What do you get when you take a great PSP game, port it to the Playstation 2 and remove one of its best features? You get Syphon Filter: Dark Mirror for the PS2. The original Syphon Filter: Dark Mirror was one of the early great PSP games and arrived when the PSP was starting to receive criticism for its lackluster game selection. It was very well-reviewed, with an 87% aggregate rating from both Gamerankings and Metacritic. Much like GTA : Liberty City Stories and Vice City Stories it’s no surprise that Sony wanted to see a PS2 release of its 3rd-person action game. However, Gabe Logan’s transition to the older console was a bit bumpy.
I’ll see you in hell. – Gabe Logan
Dark Mirror on the PSP was notable for its great, crisp visuals and little was lost during the journey to the PS2. On the whole, Dark Mirror looks excellent on Sony’s aging console. The environments are detailed and the framerate is smooth throughout with just one or two hitches when there was a lot happening onscreen. Much of the game takes place within indoor environments so get ready for lots of rooms and corridors. You’ll work your way through several industrial facilities, secret bases and offices and the only real complaint I had was the drab color palate used for the game. Gray, brown and silver areas are nice but one of the later levels takes place in a mansion and I really did marvel at the engine’s ability to render a very lifelike and colorful environment.
Character models are also well-done. Motion capture was extensively used during the game and it pays off in realistic animations both for your character and for the enemies. Often the game will show a close-up of Gabe or one of his associates during an in-engine cutscene and while no one will mistake the visuals for photo-realism , the characters are well-detailed and look great on the PS2. Weapon models are also given plenty of attention and look equally good.
The game supports widescreen displays and looks especially sharp while outputting in progressive scan. One thing I wished was for the game to remember your choice of progressive scan output for your next play session. Instead, each time I played I had to begin by going to the options, choosing progressive scan, confirming it and then playing the game. This was annoying and seems like it would have been easy to remedy.
Dark Mirror features a great soundtrack. I find myself humming the theme song that plays during the menus from time to time and the in-game music is just as nice. The score swells as the tension mounts, but never seems overdone and never becomes distracting. The game is also filled to the brim with voice acting. Gabe himself is portrayed with a gravelly, deep growl and his associates are also well-voiced. Many times the voice acting in videogames is cringe-inducing but Dark Mirror’s voice-over is professionally done and adds to the game’s excitement and tension. The only complaints about the voice acting really have to do with the script. It seems like lines in Dark Mirror were copied directly from the Action Movie Cliche Hall of Fame. While one or two goofy lines dripping with machismo are fun, Dark Mirror struggles with a frequently silly script that often detracts from the great voice acting.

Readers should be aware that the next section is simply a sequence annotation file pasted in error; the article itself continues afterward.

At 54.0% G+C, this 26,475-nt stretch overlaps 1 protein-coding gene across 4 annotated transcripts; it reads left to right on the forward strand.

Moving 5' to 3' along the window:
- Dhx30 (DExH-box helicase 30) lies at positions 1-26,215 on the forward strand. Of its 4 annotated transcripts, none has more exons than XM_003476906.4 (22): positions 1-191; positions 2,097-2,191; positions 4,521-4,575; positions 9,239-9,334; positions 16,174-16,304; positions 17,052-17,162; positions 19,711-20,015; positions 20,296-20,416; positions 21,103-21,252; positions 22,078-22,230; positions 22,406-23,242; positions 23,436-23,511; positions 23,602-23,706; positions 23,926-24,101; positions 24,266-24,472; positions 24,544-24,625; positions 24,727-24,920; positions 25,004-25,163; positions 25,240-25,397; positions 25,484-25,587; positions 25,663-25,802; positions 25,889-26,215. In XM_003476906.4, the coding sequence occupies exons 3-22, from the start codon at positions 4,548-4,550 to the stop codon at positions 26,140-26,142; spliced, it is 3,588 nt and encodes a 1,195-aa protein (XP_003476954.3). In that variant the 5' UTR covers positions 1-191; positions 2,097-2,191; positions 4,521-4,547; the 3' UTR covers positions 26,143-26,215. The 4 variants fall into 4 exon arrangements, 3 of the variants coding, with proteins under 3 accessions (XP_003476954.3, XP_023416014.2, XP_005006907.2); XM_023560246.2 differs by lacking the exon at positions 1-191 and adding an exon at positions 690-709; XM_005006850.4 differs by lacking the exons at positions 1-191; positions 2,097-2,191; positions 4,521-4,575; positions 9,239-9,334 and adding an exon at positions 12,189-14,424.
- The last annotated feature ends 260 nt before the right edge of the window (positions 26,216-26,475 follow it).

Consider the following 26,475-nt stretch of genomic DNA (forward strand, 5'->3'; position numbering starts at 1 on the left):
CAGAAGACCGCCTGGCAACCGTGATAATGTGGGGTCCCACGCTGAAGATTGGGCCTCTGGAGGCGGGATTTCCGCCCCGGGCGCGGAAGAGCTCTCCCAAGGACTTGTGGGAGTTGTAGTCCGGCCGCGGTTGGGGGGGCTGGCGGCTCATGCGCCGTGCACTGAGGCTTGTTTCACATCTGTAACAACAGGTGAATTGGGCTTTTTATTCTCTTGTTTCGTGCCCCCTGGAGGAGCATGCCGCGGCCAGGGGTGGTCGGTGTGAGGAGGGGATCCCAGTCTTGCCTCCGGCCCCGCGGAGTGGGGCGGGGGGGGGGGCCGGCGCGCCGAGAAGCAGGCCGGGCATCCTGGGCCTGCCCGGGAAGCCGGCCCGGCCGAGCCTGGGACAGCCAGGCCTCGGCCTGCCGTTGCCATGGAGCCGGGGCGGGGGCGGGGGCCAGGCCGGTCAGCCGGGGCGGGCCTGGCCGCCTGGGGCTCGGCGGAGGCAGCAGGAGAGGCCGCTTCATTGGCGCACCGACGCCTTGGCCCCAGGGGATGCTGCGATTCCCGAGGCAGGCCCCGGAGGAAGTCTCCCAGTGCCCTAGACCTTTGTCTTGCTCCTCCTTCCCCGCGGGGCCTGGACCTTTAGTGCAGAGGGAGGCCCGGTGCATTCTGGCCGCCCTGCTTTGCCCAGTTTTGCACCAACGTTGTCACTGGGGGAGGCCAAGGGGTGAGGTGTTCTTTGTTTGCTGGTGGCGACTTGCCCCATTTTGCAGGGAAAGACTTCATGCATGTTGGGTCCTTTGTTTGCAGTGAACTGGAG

As a port, Dark Mirror overcomes one of the chief complaints of PSP 3rd-person action games: the lack of a second analog stick/pad/nub. Dark Mirror compensated for this on the PSP with a good target lock-on system and the PS2 version does away with this completely in favor of more standard controls. You use the left stick to move and the right stick to adjust your view and aim. These controls were responsive and sensitivity could be adjusted through the menus. You use the R1 button to fire and the L1 button zooms to an over-the-shoulder view for more precise aiming.
One of the nice features of Dark Mirror, and one that is being used more frequently in shooters, is the ability to “stick” to a wall or other object for cover and pop out to shoot enemies. You can adjust the crosshairs to aim at an enemy while you are still in cover and when you press the fire button you lean out or jump up and shoot where your crosshairs were. It’s a nice feature and makes it easy to line up headshots to quickly take down the bad guys.